Lesley Rae Hamilton
Volume 67, Issue 2, 531-64
On May 20, 2014 the House of Representatives passed the Stop Advertising Victims of Exploitation Act of 2014 (“SAVE Act”). The SAVE Act would have amended the federal criminal code to prohibit “advertising commercial sex acts involving a minor or an individual engaged in such an act through force, fraud, or coercion.” In so doing, the SAVE Act would provide grounds for legal action against Internet content hosts for crimes—like sex trafficking—resulting from the postings of third-party users.
This Note applies the social theories of the harm principle and moral panic to evaluate the means and ends proposed by the SAVE Act. Using multiple constructions of the harm principle, this Note argues that the SAVE Act is unjustified because it does not directly or indirectly prevent the harm of sex trafficking from occurring, it inappropriately places culpability on Internet content hosts for the criminal acts of others, and it creates new, additional harms to society. Through the lens of moral panic, this Note argues that the SAVE Act is an injudicious reaction to interest group driven moral panic surrounding the misplaced and exaggerated occurrence of sex trafficking through Internet classified sites.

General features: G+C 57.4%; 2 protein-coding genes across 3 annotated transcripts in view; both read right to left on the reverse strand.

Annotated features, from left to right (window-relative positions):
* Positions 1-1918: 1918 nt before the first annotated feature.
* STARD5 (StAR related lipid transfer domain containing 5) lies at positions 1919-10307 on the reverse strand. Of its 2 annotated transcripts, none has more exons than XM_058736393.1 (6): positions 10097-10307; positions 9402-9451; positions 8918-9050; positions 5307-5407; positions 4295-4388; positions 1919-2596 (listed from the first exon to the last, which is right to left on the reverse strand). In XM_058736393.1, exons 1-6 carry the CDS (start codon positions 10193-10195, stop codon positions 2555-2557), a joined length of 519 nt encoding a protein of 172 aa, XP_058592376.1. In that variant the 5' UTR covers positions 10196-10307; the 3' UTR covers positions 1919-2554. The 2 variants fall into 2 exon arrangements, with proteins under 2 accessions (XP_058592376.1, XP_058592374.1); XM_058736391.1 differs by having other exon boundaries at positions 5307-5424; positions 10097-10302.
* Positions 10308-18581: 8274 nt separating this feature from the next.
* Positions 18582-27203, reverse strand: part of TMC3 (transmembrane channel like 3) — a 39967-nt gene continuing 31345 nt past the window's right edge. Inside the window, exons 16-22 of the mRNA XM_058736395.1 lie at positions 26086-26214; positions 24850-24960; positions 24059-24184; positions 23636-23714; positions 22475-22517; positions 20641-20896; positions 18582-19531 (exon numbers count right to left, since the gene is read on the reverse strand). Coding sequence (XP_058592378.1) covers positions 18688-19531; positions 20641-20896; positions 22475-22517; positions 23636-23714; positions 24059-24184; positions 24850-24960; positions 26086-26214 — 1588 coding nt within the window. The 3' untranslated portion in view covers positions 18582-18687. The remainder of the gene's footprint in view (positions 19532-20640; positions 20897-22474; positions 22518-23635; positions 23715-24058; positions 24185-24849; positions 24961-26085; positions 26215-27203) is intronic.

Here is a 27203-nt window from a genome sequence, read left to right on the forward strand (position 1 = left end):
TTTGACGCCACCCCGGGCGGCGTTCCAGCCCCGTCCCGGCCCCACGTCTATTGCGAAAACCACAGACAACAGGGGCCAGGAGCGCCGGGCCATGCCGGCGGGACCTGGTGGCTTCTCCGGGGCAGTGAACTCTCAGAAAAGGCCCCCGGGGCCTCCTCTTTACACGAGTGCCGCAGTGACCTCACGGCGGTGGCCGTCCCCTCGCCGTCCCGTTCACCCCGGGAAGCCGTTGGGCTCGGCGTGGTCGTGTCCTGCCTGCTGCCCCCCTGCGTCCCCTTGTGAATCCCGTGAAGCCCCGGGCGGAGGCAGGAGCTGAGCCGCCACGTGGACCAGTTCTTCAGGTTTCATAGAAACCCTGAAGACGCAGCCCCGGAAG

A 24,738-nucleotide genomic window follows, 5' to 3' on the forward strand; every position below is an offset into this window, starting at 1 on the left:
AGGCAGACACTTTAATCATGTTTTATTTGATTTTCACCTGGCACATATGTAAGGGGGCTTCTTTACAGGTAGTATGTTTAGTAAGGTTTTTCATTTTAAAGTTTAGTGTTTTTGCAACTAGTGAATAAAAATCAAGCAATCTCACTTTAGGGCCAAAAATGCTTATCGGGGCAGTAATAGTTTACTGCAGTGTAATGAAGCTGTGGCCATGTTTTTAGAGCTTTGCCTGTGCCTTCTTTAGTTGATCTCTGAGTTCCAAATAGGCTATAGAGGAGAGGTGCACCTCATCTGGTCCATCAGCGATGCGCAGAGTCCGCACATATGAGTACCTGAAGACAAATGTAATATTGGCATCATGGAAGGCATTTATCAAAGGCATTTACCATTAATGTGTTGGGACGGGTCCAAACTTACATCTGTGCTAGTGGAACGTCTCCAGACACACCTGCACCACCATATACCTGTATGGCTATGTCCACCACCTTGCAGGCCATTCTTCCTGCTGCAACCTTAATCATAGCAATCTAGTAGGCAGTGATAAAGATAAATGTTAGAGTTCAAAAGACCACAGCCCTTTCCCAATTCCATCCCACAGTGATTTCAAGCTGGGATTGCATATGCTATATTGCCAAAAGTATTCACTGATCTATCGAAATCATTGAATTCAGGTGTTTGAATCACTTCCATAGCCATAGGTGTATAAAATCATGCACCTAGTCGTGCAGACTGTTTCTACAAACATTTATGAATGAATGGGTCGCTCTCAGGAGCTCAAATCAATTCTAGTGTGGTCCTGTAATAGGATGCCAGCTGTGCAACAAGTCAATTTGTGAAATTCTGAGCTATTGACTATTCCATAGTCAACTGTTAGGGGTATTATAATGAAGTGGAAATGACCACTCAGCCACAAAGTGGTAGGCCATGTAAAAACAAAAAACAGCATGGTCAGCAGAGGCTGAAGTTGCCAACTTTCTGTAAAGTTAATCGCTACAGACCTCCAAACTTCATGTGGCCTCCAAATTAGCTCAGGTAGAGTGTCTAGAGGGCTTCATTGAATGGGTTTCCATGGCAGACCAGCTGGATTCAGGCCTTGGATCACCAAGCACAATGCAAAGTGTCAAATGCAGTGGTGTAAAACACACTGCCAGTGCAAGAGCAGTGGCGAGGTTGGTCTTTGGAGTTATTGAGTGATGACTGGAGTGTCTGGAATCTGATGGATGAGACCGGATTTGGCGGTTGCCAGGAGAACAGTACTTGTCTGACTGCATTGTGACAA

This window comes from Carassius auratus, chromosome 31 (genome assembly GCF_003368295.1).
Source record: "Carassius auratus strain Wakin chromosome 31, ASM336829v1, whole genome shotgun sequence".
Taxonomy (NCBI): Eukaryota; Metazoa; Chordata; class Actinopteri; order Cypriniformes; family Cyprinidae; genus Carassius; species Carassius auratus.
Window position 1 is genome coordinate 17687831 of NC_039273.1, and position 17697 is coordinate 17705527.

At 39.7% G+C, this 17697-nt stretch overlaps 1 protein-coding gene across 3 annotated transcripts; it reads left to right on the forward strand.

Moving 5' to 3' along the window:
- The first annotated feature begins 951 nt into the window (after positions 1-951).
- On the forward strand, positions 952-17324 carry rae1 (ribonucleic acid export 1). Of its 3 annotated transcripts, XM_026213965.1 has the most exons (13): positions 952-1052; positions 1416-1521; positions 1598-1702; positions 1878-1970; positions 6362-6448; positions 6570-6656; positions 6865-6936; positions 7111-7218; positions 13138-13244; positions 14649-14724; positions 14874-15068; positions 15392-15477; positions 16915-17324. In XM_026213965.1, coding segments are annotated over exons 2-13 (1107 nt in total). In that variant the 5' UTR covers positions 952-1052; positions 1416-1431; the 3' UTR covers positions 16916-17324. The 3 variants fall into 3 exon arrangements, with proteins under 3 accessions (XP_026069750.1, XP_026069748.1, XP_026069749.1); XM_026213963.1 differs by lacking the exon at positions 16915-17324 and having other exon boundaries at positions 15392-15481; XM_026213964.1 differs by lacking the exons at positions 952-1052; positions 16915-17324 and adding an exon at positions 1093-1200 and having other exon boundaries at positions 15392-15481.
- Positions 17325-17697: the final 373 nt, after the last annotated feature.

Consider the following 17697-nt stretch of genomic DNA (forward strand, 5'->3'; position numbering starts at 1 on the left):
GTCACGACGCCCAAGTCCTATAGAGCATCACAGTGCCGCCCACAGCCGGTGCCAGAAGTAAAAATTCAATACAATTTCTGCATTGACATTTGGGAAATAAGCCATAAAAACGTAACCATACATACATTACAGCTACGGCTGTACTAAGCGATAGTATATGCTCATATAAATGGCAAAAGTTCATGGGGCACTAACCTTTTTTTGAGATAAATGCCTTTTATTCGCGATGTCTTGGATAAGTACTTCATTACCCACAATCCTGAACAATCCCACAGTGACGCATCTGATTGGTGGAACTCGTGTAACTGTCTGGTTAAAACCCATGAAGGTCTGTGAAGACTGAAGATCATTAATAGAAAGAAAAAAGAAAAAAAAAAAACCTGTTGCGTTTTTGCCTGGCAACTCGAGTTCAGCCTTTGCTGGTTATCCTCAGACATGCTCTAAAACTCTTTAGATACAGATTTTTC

This multi-tiered analysis is particularly important in evaluating legislation like the SAVE Act that seeks to broadly expand the reach of the federal criminal code in response to public outcry. In such cases, there is increased risk that the loud message of the wrong to the victims projected by politicians, activists, and the media will consume well-reasoned lawmaking. Rather than imposing unjustified criminal liability, this Note proposes to harness the innovative and collaborative potential of the Internet to crowd-source solutions to a better scheme for monitoring online forums and prosecuting sex traffickers. This solution contemplates deconstructing the ways criminals propagate harm through online forums and increasing the resources available to dedicate to the cause to devise an approach that actually minimizes sex trafficking and holds the proper actors culpable..